6. How Big is Your Block?
It’s very helpful to know just how big your text block is. Two lovely ShapeSheet functions will help you get there: TEXTWIDTH and TEXTHEIGHT.
They don’t have to live in the TextTransform section, but they’re often found there:
TxtWidth = TEXTWIDTH(TheText)
TxtHeight = TEXTHEIGHT(TheText, TxtWidth)
Normally, TxtWidth and TxtHeight are as big as the shape itself, but if you want to position text tightly against an edge of the shape, and have it react to any text the user might input, then you’ll want to learn these formulas.
The formulas shown above will cause your text to tightly enclose any text you type on the shape, plus the top, bottom, left and right margins. With these formulas, you can position text exactly against an outside edge of the shape.
So, for instance, to place text on the right side of a shape, you could set the TxtPinX cell as follows:
TxtPinX = Width + TxtWidth/2
As the text grows, TxtWidth will grow, and the text will move off of the edge of the shape (the text’s pin is in the middle of the text)
Similarly, you can position text off of the bottom of the shape like this:
TxtPinY = -TxtHeight/2
Note that the last two examples assumed that the text’s pin was at the center of the text block. This is handy if you are also going to implement anti-rotating text.
But if your shapes will always be right-side up, you can do some simplification by playing with the TxtPin and the TxtLocPin. The TxtPin is the position at which the text block is located, relative to the shape. The TxtLocPin is where that pin is located inside of the text block itself.
I know, it’s a bit cumbersome to describe with…erm…text, so try it out for yourself!
7. The Value of Words
The text on your shapes can be more than just a bunch of pretty characters. It can specify meaningful quantities.
As long as the text adheres to valid ShapeSheet syntax, then it can be validated. Now I know that “valid ShapeSheet syntax” sounds ominous and daunting, but it doesn’t look much different then, say, Microsoft Excel formula syntax. So this won’t be anything new to lots of you.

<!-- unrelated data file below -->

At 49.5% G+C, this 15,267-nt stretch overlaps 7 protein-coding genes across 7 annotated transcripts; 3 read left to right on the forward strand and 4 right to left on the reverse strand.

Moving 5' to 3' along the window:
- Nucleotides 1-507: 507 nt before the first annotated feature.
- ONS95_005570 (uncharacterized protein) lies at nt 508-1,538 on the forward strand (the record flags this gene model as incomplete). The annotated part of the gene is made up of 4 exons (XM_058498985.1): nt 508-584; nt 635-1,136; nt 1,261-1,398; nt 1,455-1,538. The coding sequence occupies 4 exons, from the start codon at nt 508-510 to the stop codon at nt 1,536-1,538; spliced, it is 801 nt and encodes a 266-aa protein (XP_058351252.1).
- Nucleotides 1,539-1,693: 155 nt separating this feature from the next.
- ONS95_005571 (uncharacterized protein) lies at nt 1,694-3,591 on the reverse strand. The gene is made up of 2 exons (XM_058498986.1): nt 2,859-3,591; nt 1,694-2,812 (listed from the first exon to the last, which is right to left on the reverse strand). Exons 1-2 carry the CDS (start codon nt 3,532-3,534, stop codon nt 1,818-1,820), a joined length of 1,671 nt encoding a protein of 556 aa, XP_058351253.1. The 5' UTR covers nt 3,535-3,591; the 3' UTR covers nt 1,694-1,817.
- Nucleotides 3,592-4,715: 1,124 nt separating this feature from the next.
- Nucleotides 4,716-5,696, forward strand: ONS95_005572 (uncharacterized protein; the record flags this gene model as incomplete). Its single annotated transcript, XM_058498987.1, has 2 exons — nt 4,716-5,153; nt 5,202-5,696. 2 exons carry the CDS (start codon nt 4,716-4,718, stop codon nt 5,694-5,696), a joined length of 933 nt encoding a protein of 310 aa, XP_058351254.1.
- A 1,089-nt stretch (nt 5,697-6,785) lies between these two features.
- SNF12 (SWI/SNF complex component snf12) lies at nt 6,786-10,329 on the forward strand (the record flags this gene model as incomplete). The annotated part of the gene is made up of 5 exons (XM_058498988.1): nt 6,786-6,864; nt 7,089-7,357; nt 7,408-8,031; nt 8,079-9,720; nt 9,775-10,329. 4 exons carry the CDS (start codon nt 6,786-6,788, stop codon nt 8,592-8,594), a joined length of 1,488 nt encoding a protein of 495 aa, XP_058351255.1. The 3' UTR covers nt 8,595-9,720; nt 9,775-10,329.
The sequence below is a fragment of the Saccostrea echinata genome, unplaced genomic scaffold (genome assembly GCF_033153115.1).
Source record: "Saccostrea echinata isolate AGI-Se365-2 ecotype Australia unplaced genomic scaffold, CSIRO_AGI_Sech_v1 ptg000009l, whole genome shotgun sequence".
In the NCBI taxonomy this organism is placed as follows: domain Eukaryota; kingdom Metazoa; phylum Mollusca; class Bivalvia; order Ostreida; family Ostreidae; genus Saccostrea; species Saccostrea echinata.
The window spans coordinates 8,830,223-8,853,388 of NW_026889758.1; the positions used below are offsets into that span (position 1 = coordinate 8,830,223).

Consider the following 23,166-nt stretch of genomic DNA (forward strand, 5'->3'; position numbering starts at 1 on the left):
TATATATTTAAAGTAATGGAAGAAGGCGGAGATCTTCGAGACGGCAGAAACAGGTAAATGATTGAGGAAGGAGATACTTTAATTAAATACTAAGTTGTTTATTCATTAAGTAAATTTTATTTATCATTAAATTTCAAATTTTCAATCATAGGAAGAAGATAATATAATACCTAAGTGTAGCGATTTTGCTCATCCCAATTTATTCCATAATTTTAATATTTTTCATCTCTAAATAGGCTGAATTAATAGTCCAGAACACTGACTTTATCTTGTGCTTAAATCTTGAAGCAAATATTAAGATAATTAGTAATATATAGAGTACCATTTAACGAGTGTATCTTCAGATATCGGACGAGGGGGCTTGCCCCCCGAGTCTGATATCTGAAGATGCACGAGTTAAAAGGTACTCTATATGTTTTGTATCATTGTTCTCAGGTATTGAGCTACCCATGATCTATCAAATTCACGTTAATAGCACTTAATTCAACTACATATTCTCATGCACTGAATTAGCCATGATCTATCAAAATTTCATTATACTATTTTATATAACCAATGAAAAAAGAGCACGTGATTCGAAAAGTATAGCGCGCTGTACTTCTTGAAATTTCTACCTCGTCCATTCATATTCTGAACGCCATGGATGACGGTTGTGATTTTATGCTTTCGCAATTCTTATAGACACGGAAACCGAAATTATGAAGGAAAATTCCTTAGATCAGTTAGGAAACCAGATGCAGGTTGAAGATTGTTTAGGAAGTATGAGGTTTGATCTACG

To convert shape text to numbers, you use the EVALTEXT function. It will try its very best to make numerical sense out of the text you type. For instance, this formula:
Width = EVALTEXT(TheText)
Will cause your shape to grow in width to the size of whatever your shape’s text evaluates to. The obvious danger is that your text will evaluate to zero (ie, you type: “Schmoosabbfgrfflk”) and your shape will disappear! But it is still a pretty cool feature, plus you can use IF statements to trap zero evaluations.
You can easily try this out by doing this:
- Draw a rectangle on a page
- Type “1.5” or “25mm” or something in the shape’s text (so our shape doesn’t disappear in step 4!)
- Open up the ShapeSheet via: Window > Show ShapeSheet
- In the Width cell, enter the formulas shown above
- Close the ShapeSheet window, and start typing on your shape
Now have some fun. Try typing: Sin(45deg) + PI()^2 – 3417-4/9, or something equally obscure.
As long as the text is valid ShapeSheet syntax, then you’ll get an evaluation. If you don’t type in any units, then the result will be in inches, but you should be able to type mm, m, cm, in, yd, etc. as well as formulaeic expressions.
You can build a scientific calculator with just two shapes: one shape takes your input, the other displays the output. And the output evaluates as you type! This is described in detail in this article: Evaluate Shape Text With EvalText
8. Comparing Strings
A lot of people jump head-first into the ShapeSheet, only to surface minutes later in the newsgroups. They set up a shape with Shape Data fields like “Color” and allow values such as “Red”, “Blue” and “Pink”.
Then they try to make decisions on these named values and format the shape accordingly. They try stuff like:
FillForegnd = IF(Prop.Color = “Red”, RGB(255,0,0), …)
And it doesn’t work!
The problem is that Visio evaluates text as best as it can. So “Red” = “Red”, but “Red” = “Blue” as well, because they both evaluate to ZERO!
If you want to compare strings, you need to use the STRSAME( ) function, which was added in Visio 5.0 (I think). Here’s an example:
FillForegnd = IF( STRSAME( SHAPETEXT( TheText ), “Red”, TRUE), 2, 0 )
This will turn your shape red if you type “Red” or “red” into the shape. Pretty cool, huh? Note, the TRUE argument is optional, and allows for case-sensitivity. TRUE ignores case, and FALSE respects it.
9. The Gravity of the Situation
If you’ve got lots of shapes on a page, and they are rotated at arbitrary angles, then the drawing can get visually confusing, very quickly. Sure, you could try the anti-rotate technique from tip #5, but sometimes text should orient along the shape.
Have a look at this mess:
See how the text “points” in all directions? It is very jumbled to look at.
Now take a gander at this:
The shapes are arranged exactly as in the first example, but the text is cleaner. It tends towards the bottom or the right-side of the page. The text appears more consistent, is more readable, but still orients along the axis of the containing shape.
This effect is achieved using the GRAVITY ShapeSheet function, which essentially rotates the text 180 degrees, under certain conditions.